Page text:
First of all: Just look at Mavis Gallant. She’s adorable.
More importantly, she’s a damn fine short story writer — every bit as extraordinary as fellow Canadian Alice Munro, though Munro tends to show up more on the Can Lit canon. (Please, if you haven’t read Gallant, go immediately to buy her tremendous collection Paris Stories, and find in it great humour and pathos, and intimately revealed truths.)
But most surprising for me — since I knew Gallant through her stories, not her interviews — is that she’s a fabulously independent woman. Moved to Montreal on her own at 18. Moved to Paris on her own a decade later. Married in her 20s, divorced soon after, and was never tempted to try it again. Says Gallant: “I didn’t like being half a person with half of another person attached. As a couple you only ever see other couples. It was so boring, I was so bored.”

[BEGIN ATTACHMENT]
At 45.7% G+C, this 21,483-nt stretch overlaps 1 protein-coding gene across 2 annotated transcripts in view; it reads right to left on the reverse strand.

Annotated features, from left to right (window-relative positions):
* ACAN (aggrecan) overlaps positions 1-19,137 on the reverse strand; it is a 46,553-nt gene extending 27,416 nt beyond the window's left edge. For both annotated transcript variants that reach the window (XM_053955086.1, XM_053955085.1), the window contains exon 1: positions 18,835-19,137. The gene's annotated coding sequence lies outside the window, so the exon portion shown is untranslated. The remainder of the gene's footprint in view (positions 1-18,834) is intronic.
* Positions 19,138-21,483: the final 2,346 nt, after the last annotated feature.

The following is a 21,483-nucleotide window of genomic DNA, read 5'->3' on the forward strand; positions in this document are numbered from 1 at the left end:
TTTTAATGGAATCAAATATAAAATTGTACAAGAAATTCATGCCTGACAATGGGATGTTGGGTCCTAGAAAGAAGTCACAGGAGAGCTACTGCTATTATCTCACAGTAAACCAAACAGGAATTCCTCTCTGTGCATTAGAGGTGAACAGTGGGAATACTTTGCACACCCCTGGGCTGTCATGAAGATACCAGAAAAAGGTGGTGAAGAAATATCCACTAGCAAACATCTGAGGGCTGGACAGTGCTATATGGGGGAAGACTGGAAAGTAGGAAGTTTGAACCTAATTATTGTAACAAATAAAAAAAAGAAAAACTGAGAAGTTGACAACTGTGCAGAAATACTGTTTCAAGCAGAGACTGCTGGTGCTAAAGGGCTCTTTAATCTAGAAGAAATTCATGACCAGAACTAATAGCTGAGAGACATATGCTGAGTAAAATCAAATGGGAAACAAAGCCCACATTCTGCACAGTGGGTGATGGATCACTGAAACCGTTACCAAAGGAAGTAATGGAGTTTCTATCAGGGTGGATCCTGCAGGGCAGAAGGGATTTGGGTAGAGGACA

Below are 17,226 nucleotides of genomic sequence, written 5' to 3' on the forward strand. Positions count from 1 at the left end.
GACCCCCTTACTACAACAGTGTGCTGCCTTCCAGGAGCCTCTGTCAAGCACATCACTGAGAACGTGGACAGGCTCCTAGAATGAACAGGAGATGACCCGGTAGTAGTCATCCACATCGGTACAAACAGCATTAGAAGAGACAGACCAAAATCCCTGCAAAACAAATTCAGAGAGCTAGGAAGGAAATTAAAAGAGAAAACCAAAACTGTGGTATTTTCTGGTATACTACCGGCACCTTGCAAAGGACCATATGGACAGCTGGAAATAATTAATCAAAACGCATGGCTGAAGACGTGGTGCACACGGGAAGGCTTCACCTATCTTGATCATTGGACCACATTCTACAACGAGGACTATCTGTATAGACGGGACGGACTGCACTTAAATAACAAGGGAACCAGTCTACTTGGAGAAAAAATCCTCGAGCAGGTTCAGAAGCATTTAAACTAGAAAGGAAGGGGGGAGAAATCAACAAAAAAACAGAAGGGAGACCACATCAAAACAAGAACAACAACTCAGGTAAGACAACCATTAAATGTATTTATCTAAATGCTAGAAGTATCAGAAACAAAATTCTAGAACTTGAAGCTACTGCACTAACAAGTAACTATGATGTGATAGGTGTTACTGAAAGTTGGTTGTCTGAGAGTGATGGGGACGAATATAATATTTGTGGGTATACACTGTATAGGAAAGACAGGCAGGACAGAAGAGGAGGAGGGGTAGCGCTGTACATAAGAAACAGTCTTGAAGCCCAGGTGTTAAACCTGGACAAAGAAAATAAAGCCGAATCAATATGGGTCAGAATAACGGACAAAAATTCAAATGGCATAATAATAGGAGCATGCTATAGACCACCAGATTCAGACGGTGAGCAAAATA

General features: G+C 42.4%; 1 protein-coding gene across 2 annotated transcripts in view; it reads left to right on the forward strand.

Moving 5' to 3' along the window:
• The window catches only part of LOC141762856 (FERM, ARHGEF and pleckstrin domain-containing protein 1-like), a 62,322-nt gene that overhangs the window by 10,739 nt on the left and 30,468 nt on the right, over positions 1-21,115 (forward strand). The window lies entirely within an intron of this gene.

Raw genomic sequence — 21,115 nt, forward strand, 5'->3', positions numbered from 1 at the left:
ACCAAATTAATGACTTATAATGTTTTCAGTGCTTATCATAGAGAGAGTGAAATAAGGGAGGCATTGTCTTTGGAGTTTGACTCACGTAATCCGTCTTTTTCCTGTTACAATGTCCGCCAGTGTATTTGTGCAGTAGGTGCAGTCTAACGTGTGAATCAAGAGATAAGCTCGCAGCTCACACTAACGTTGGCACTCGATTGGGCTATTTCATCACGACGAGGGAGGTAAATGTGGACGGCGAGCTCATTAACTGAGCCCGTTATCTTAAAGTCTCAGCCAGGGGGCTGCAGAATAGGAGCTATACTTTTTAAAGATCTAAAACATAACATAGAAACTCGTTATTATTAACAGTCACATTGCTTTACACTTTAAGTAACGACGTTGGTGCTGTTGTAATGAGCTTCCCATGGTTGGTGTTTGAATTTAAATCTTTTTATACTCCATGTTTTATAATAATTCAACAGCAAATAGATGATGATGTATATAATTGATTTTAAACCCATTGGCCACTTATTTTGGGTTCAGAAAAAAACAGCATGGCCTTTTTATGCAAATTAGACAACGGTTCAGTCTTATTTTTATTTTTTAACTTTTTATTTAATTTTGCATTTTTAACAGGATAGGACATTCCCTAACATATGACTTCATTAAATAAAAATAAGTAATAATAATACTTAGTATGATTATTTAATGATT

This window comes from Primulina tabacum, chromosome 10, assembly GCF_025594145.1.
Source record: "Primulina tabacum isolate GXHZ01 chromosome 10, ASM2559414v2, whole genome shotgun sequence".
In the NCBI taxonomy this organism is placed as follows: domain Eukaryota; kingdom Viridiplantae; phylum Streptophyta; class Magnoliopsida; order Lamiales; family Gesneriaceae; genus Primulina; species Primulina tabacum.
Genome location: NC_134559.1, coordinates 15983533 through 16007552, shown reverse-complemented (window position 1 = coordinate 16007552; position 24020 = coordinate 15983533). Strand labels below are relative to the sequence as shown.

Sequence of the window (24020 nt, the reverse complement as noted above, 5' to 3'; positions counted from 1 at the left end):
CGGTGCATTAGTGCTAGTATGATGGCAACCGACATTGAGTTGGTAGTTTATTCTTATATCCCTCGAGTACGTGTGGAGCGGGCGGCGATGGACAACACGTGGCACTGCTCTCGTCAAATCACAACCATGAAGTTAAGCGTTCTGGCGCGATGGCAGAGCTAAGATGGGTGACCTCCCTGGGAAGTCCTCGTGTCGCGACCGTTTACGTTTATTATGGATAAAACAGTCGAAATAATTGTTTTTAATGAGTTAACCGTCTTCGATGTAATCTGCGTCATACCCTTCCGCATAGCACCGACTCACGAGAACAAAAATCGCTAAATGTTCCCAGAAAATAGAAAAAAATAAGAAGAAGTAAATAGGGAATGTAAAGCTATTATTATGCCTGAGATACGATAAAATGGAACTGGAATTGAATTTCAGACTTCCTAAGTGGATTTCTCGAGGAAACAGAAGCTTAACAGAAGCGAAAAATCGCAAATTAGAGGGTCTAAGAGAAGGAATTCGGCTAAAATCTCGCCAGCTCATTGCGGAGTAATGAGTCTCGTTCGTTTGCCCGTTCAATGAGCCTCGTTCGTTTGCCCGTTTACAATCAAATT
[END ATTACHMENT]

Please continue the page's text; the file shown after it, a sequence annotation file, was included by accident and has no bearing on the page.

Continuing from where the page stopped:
Not that she hasn’t had her fun. In a wonderfully candid interview with The Guardian,
“[H]er chat is scattered with recollections of flirtatious exchanges, as light and colourful as confetti: giving bothersome Italians the slip by vanishing into art galleries; going gambling in Monte Carlo; even being asked out to dinner over the coffin at a funeral by the brother of a Jewish poet who had killed himself.”
I want to give bothersome Italians the slip! I want to be asked out in the most inappropriate way ever!
My other favourite moment from the interview:
“She recalls how, reading one of her stories, ‘The End of the World,’ to a group of bored schoolchildren, she started to cry because she had forgotten the ending and suddenly realised one of the characters was going to die – and her eyes, just a minute before creased with laughter, fill with tears across the table. ‘I could only stop myself by saying: It’s only a story, pull yourself together.’”
It’s a lovely article, and well worth a read. As for me, I’m off to move to Paris and publish nearly 100 stories in The New Yorker and leave a trail of heartbroken men in my wake — just like my girl Mavis.
— Danielle Groen
Photograph: Paul Cooper, The Guardian